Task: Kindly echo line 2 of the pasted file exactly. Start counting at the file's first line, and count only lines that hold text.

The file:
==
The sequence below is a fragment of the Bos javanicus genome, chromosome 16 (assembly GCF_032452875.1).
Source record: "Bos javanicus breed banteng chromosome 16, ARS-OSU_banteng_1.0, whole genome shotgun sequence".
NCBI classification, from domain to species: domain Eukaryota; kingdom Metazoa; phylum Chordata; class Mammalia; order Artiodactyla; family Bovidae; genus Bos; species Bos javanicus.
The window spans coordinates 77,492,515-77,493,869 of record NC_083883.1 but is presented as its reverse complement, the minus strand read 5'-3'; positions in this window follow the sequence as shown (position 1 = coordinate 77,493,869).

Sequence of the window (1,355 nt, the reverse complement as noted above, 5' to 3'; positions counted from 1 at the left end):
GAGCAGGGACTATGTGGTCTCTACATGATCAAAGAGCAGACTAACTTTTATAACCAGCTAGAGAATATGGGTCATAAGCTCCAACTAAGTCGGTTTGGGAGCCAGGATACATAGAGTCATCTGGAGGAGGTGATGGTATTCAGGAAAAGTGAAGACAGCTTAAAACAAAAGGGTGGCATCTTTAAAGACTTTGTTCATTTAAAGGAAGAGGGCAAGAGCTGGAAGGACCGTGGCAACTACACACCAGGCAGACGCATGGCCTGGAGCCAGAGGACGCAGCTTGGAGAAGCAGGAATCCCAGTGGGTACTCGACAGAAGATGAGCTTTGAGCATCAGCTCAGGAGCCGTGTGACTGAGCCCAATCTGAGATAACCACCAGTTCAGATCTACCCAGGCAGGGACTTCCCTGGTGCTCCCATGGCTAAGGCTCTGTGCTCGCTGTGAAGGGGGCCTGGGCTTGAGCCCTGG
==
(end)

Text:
Source record: "Bos javanicus breed banteng chromosome 16, ARS-OSU_banteng_1.0, whole genome shotgun sequence".